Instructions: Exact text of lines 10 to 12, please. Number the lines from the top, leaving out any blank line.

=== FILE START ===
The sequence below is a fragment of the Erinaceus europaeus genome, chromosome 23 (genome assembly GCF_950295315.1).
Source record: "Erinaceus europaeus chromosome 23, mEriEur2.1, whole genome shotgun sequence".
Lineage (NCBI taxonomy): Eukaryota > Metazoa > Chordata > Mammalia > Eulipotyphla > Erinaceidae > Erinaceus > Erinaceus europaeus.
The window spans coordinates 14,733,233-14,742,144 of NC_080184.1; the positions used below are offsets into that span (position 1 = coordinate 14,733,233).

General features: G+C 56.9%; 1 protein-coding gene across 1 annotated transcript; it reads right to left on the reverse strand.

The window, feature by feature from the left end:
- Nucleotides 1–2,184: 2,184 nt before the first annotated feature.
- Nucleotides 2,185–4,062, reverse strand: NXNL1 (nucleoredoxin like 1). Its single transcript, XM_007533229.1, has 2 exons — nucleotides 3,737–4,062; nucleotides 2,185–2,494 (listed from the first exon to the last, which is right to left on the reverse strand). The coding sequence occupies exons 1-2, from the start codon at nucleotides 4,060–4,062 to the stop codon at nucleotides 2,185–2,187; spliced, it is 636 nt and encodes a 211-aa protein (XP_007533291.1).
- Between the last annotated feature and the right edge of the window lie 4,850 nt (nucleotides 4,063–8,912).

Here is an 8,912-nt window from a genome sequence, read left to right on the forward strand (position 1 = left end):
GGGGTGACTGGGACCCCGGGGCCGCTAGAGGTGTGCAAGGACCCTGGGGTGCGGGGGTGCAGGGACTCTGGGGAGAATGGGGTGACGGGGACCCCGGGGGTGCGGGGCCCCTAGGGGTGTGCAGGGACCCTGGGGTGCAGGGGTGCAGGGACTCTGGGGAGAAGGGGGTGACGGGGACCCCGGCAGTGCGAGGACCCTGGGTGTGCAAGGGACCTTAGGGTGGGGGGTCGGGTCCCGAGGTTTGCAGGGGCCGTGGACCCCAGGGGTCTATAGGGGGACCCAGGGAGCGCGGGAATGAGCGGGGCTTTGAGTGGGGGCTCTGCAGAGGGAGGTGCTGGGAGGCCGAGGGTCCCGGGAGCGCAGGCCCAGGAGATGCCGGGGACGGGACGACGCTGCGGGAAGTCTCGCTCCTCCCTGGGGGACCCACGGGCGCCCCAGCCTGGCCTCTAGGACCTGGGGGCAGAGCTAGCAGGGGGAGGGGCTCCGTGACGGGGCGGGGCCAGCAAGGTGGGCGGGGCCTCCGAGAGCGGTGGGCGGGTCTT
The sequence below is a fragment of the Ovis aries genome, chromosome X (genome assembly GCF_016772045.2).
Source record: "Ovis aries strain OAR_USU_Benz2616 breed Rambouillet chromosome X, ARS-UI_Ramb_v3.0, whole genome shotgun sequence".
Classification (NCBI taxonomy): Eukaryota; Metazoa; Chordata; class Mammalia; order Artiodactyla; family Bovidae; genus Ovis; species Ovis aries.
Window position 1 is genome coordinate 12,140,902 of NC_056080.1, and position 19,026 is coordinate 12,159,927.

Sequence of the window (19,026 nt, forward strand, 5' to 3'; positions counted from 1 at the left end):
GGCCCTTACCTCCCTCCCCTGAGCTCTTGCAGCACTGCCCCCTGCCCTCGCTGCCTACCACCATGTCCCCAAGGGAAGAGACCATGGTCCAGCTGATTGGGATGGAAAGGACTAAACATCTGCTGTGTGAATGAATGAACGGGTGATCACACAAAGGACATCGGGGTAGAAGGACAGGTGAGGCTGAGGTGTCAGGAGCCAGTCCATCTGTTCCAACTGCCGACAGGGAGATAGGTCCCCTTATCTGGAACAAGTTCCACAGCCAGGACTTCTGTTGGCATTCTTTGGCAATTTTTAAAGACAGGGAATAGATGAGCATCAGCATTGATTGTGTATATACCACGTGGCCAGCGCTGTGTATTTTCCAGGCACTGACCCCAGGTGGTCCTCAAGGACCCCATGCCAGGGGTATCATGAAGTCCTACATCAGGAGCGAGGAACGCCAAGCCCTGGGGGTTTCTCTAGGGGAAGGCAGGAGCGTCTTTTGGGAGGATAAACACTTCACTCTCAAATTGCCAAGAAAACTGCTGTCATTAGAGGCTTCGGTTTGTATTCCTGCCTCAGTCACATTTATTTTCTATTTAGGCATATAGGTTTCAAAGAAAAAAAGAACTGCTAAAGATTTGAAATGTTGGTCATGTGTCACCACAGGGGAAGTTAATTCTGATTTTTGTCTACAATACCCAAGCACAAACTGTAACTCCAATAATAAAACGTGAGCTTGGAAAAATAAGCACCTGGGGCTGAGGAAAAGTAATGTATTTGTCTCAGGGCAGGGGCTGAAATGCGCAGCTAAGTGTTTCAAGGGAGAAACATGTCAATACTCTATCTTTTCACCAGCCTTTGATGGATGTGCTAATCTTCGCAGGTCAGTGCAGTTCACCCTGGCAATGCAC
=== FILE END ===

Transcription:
Here is an 8,912-nt window from a genome sequence, read left to right on the forward strand (position 1 = left end):
GGGGTGACTGGGACCCCGGGGCCGCTAGAGGTGTGCAAGGACCCTGGGGTGCGGGGGTGCAGGGACTCTGGGGAGAATGGGGTGACGGGGACCCCGGGGGTGCGGGGCCCCTAGGGGTGTGCAGGGACCCTGGGGTGCAGGGGTGCAGGGACTCTGGGGAGAAGGGGGTGACGGGGACCCCGGCAGTGCGAGGACCCTGGGTGTGCAAGGGACCTTAGGGTGGGGGGTCGGGTCCCGAGGTTTGCAGGGGCCGTGGACCCCAGGGGTCTATAGGGGGACCCAGGGAGCGCGGGAATGAGCGGGGCTTTGAGTGGGGGCTCTGCAGAGGGAGGTGCTGGGAGGCCGAGGGTCCCGGGAGCGCAGGCCCAGGAGATGCCGGGGACGGGACGACGCTGCGGGAAGTCTCGCTCCTCCCTGGGGGACCCACGGGCGCCCCAGCCTGGCCTCTAGGACCTGGGGGCAGAGCTAGCAGGGGGAGGGGCTCCGTGACGGGGCGGGGCCAGCAAGGTGGGCGGGGCCTCCGAGAGCGGTGGGCGGGTCTT
The sequence below is a fragment of the Ovis aries genome, chromosome X (genome assembly GCF_016772045.2).